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p h o t o / a r t a l e x  f o r m a n



Portraits of the Presidents

 Alex Forman

I sometimes, in my sprightly moments, consider the dictator at the head of a commonwealth. In this little state I can discover all the great geniuses, all the surprising actions and revolutions of the great world in miniature. –John Adams

One day in summer, I ran across a small wooden box at a flea market. It was filled with 2-inch tall plastic figurines of the American Presidents, from Washington to Nixon. They had been collected individually, hand painted, and lovingly stored together by some unknown person (showing the simple craze of the collector). One thing that struck me about these souvenir objects—my “‘models’”—was how even in miniature, their gestures belied attitudes of entitlement; their poses, perfect public bearing. Intended to glorify the men, they symbolize the way that presidents lose their individuality as they become defined by an institution. James Madison was five foot two inches, our shortest president. Lincoln was six foot four, our tallest. But both men, here, are two-inches tall.

Restoring these miniatures to life-size, I explore multiple representations of our national leaders: they are portrayed variously as stately and vulnerable, humane and even otherworldly. In an uncanny way, they are a reflection on how the masculine image of the president is recorded and reproduced. There is a kind of cross between the pained humanity of the person and being stuck on these pedestals. This tension exists in the work. By looking at the imperfections of being in miniature it brings to bear the humanity of these figures. With my prints, I seek to re-humanize the figures. I have shot them in natural light, in abstracted, individual settings, using a view camera and Polaroid p/n film. I then scan the negatives, enlarge them, and make digital prints using carbon pigment on watercolor paper.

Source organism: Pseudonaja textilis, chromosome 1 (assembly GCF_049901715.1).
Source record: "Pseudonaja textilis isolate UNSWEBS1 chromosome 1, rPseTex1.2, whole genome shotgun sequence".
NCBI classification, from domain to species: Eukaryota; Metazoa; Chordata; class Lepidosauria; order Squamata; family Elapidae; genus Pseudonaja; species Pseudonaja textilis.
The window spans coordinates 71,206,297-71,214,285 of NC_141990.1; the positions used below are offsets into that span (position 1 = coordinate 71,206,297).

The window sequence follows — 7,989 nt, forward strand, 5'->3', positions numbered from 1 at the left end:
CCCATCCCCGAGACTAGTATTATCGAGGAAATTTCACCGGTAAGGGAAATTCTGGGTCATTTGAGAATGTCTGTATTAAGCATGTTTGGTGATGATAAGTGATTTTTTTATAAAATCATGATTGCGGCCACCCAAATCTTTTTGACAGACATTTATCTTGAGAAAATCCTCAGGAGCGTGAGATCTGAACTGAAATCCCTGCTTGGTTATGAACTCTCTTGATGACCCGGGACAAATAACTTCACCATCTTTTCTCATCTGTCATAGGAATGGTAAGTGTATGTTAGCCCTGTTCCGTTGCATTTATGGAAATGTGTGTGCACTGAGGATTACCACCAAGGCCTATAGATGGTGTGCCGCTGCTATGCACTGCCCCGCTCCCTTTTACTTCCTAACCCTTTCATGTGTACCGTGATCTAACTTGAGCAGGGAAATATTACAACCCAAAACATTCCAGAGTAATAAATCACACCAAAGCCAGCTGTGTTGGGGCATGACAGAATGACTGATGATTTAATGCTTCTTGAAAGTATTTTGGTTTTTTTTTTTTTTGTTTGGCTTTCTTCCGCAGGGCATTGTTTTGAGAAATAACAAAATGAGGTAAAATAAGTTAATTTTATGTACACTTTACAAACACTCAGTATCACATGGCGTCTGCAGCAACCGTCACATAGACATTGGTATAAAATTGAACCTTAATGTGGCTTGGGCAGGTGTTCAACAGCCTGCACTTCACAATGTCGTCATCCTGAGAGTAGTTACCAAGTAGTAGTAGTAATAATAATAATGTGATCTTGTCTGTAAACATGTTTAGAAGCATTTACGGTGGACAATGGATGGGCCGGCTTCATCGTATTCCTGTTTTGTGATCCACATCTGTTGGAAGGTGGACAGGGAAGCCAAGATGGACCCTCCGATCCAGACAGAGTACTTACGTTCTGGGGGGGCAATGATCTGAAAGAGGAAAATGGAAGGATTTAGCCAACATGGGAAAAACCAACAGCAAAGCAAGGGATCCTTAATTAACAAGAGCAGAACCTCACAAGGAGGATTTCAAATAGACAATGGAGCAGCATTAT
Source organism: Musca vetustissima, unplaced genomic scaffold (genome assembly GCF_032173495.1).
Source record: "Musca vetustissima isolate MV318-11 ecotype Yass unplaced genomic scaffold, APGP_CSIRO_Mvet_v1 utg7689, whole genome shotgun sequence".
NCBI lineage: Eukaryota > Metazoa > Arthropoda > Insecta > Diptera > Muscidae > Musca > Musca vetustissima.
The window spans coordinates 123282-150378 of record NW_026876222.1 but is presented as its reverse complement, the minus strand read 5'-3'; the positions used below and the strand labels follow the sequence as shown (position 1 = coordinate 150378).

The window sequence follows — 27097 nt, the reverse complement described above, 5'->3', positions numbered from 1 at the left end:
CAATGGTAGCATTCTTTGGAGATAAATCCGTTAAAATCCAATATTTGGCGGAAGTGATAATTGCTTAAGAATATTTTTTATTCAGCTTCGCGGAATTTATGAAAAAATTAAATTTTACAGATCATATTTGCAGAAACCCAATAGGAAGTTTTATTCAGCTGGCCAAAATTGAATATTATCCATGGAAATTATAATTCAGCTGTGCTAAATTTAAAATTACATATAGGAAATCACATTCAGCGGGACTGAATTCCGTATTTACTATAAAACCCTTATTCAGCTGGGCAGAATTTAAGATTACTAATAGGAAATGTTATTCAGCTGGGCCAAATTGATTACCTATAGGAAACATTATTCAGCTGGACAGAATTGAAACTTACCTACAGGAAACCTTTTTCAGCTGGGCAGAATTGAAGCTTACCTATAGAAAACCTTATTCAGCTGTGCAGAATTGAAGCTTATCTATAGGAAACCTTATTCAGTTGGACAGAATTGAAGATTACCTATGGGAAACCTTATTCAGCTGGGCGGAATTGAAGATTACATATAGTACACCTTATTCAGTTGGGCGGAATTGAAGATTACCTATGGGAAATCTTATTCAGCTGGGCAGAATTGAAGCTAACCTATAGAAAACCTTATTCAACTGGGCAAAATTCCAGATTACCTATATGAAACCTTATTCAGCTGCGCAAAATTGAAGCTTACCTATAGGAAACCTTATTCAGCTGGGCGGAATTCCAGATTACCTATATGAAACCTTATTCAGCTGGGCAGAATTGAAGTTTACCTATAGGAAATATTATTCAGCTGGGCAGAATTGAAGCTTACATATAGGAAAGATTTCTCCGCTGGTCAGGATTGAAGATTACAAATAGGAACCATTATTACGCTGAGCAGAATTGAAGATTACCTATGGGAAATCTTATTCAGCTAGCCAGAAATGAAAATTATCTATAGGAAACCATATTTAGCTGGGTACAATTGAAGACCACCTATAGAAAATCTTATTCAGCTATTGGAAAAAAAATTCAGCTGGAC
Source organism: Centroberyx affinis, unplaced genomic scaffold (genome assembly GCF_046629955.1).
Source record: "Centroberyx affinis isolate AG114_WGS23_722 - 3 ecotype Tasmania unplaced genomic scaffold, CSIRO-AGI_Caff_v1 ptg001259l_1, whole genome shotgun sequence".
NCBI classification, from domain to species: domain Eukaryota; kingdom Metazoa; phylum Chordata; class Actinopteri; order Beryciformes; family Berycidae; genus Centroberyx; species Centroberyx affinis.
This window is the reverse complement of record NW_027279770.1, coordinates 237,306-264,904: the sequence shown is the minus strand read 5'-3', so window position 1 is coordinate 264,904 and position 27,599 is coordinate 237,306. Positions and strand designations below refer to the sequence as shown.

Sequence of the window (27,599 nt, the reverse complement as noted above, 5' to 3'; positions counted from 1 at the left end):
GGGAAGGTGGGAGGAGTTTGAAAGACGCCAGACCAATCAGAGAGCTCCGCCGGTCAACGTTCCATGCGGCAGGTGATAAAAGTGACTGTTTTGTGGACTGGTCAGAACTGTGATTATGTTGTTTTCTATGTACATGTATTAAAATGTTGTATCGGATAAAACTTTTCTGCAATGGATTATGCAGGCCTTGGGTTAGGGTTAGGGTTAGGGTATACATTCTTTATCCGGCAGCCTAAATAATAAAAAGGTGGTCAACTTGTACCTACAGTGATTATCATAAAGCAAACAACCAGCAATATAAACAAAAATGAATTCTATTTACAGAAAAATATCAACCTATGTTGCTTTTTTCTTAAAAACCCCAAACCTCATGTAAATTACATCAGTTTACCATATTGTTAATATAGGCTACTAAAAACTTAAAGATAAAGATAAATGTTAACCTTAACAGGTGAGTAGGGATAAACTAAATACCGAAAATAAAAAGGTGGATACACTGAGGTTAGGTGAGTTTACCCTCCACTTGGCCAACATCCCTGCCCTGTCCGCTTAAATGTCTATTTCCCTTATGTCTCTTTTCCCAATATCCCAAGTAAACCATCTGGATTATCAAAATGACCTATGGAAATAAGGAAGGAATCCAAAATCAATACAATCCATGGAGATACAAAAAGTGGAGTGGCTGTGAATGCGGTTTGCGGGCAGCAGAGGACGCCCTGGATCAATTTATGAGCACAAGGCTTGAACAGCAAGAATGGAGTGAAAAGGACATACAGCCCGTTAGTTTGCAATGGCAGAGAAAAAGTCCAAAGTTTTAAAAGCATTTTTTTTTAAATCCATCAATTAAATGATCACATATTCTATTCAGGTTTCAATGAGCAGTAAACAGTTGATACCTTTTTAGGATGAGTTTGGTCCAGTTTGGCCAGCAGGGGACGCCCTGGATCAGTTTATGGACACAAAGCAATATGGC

Through my research — I’ve drawn on biographies, letters, medical histories, and children’s books — I’ve sought to locate the men in their individual, personal drama. Some were outstanding statesmen. Some overcame weakness — from illiteracy to incestual love to chronic diarrhea. Others were terribly miscast. I am drawn to the details that reveal personal traits and character: two of our presidents were illiterate until their wives taught them how to read (A. Johnson and Fillmore); Hayes had an unnatural affection for his sister, Fanny; three of our presidents were considered homosexual (Lincoln, Arthur, Buchanan); most of our presidents have been distantly related; and just two were actually born in log cabins.

 Surprisingly often we get a big man just when we need one. –Carl Sandburg

Looking at the detailed miniature, values become condensed and enriched. Moments of wonder also occur. Madison winks. Wilson doubles over in laughter. As I enlarge the images, the figures fill with life but also take on aspects of the grotesque. We distort these men by attributing greatness to them that is an exaggeration of their natural state. It is an unnerving reflection on our society and culture, the role of masculinity and of the presidency itself.

I have named this project Tall, Slim & Erect after a phrase that appears constantly in the descriptions of presidents: “tall, slim and of erect carriage.”

–Alex Forman